In the weeks after Terence Crutcher was fatally shot by a Tulsa police officer, rallies, forums and other events have filled local calendars as community members gather to discuss the shooting, race in Tulsa and how to bring about change.
The most effective way to do that, event organizers and speakers say, is to acknowledge the issue and talk about it — and then act.
“I firmly believe in the importance of dialogue, but only as a means to a larger end. It can’t just be talking for talking’s sake,” said Mana Tahaie, YWCA’s interim director of immigrant and refugee services.
In the days immediately following Crutcher’s death, protests materialized outside the Tulsa County Courthouse, City Hall and Tulsa Jail. Hundreds gathered for events at Greenwood Cultural Center and the John Hope Franklin Reconciliation Park, among other places.
Tahaie, who has led the YWCA’s racial justice initiatives since 2008, will be speaking at three separate, albeit related, events related to race in the coming week.
The first event discusses race in the workplace as part of the Return on Inclusion Summit, the second event focuses on creating public policy that helps marginalized groups, and the third is a panel discussion on crime and racial prejudice at a film screening.
Whatever the event may be, Tahaie said just the act of setting aside a time and space to mull over the tragedy can be useful.
“People need a place to put all of their emotions, a place to process through all things they’re thinking and feeling, somewhere to help make sense of things that feel senseless,” she said.
Although some have said so many events in the aftermath of Crutcher’s death suggested disorganization, Tulsa Talks forum coordinator DeVon Douglass said the plethora of gatherings demonstrated “unity of thought.”
Douglass, who has been living in Tulsa for several years, said the events are the first step to inciting change because they give people a space to mourn, discuss different ideas and form a plan to change things.
“Because that’s the whole goal is that Tulsa is a better place, that Oklahoma is a better place, that we’re forming a more perfect union,” Douglass said. “That’s what our founding fathers called us to do.”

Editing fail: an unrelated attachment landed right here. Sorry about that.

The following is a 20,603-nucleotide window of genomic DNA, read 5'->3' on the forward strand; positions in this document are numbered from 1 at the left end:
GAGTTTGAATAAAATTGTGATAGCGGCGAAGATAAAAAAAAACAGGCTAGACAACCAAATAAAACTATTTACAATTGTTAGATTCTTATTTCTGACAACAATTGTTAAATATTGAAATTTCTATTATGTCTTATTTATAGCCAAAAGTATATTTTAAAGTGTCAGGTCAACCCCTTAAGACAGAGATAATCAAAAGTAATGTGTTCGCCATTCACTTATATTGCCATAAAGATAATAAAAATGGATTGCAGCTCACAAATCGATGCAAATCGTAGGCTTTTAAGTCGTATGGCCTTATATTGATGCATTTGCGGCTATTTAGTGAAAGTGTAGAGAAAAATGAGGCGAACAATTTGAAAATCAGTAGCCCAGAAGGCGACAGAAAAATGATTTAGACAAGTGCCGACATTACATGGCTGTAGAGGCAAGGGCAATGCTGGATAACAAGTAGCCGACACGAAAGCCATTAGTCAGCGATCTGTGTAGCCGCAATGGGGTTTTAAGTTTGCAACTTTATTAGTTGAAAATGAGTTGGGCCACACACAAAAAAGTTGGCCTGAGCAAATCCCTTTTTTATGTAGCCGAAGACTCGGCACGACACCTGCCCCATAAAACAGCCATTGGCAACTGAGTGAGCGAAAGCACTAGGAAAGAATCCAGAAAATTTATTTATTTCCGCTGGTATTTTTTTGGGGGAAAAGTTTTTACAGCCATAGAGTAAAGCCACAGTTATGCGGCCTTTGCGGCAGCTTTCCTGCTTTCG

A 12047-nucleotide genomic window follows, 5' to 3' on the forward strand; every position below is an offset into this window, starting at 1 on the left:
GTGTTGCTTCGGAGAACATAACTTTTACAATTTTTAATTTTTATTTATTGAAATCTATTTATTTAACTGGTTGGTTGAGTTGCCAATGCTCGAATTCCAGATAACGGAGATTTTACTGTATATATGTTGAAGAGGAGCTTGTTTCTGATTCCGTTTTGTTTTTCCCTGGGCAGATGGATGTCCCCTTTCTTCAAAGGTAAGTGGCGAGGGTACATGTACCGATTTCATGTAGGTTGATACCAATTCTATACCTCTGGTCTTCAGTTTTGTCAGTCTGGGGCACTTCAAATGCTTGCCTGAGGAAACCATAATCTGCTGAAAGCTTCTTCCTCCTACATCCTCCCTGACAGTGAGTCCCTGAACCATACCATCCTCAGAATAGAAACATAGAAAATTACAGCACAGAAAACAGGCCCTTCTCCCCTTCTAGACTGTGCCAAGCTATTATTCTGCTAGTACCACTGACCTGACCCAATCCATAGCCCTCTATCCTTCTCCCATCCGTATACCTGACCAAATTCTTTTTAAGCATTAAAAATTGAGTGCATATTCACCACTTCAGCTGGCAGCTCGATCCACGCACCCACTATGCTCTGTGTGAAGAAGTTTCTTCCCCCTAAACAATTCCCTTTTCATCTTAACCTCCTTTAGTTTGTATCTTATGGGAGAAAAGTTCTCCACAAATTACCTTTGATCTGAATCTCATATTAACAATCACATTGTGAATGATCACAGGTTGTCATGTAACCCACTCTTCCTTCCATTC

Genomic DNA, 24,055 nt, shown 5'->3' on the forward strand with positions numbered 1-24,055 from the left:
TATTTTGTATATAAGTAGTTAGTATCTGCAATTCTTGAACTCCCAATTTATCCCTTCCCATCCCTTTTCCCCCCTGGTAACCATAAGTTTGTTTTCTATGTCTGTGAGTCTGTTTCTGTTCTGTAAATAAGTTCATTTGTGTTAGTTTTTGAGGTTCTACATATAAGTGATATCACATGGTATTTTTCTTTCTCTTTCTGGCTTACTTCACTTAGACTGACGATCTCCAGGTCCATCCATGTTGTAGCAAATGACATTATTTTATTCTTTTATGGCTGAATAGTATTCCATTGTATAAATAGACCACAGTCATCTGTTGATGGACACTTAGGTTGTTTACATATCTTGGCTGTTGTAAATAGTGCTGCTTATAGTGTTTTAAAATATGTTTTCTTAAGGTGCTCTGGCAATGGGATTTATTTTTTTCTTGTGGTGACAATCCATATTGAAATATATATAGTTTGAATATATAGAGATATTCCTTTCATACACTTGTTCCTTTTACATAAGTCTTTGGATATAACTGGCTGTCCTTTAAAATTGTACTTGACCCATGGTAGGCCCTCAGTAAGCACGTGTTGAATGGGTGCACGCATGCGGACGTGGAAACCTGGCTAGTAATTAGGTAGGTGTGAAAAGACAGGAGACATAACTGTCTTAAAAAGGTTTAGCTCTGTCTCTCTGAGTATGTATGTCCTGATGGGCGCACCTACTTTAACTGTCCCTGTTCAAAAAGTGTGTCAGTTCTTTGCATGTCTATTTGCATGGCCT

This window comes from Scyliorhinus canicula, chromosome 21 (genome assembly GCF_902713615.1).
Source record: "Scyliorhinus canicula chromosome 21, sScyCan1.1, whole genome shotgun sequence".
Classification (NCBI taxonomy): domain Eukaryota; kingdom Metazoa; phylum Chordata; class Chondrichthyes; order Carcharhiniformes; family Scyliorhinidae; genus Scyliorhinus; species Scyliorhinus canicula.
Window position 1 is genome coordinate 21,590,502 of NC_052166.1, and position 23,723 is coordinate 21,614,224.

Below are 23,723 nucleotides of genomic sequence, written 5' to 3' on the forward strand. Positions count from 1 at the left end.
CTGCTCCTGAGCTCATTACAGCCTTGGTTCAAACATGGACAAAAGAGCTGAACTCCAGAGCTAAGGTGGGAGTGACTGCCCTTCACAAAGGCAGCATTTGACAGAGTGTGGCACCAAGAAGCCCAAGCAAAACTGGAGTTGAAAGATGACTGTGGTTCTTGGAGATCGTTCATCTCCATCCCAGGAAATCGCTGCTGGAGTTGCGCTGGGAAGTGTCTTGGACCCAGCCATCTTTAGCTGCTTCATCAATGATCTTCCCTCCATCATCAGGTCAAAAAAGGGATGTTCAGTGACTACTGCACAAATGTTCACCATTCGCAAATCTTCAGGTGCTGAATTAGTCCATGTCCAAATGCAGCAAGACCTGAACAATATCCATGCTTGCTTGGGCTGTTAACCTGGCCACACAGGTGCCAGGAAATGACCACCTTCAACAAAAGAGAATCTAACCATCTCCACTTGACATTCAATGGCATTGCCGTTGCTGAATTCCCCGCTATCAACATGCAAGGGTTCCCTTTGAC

Part of what makes these gatherings so important is that they bring together people from different communities, who have experienced issues of police brutality or systematic racism in different ways, and introduce them and their varying ideas to one another. “It’s important to have those different opinions, even if we disagree with each other, because you can’t have change in a stagnant place,” Douglass said.
Since Crutcher’s death, the Rev. Barbara Prose, from All Souls Church, said one of the questions she’s received from her congregation — particularly from white members — is how they can get involved.
These questions culminated in an event last week that taught attendees how to join a movement to end racism without dominating the conversation.
“So it’s not white people taking over. It’s white people really listening and learning what life is like for Tulsa residents of color and learning to collaborate,” Prose said.
The event included a panel of speakers including We the People leader Marq Lewis, University of Oklahoma professor Chad Johnson and leaders from other local churches.
Attendance at the community events since and before Crutcher’s death have convinced Douglass that though there’s still work to do in Tulsa, people care about what’s going on in the city and that some residents aren’t being treated equitably.
“Tulsa’s not going to be able to be the best city that it can possibly be if we keep sweeping racism that exists in our city under the rug,” Douglass said.
That response is indicative of a movement already underway in the city — and across the country, Douglass said.
She remembered a police shooting in 2006 that didn’t garner nearly the same response as the deaths of Michael Brown or Tulsans Eric Harris and Terence Crutcher.
“It’s clearly a movement, because we’re not responding at all in the way that we did in 2006,” she said. “It’s 10 years later, and the way we respond to police-involved shootings is completely different, and that’s encouraging.”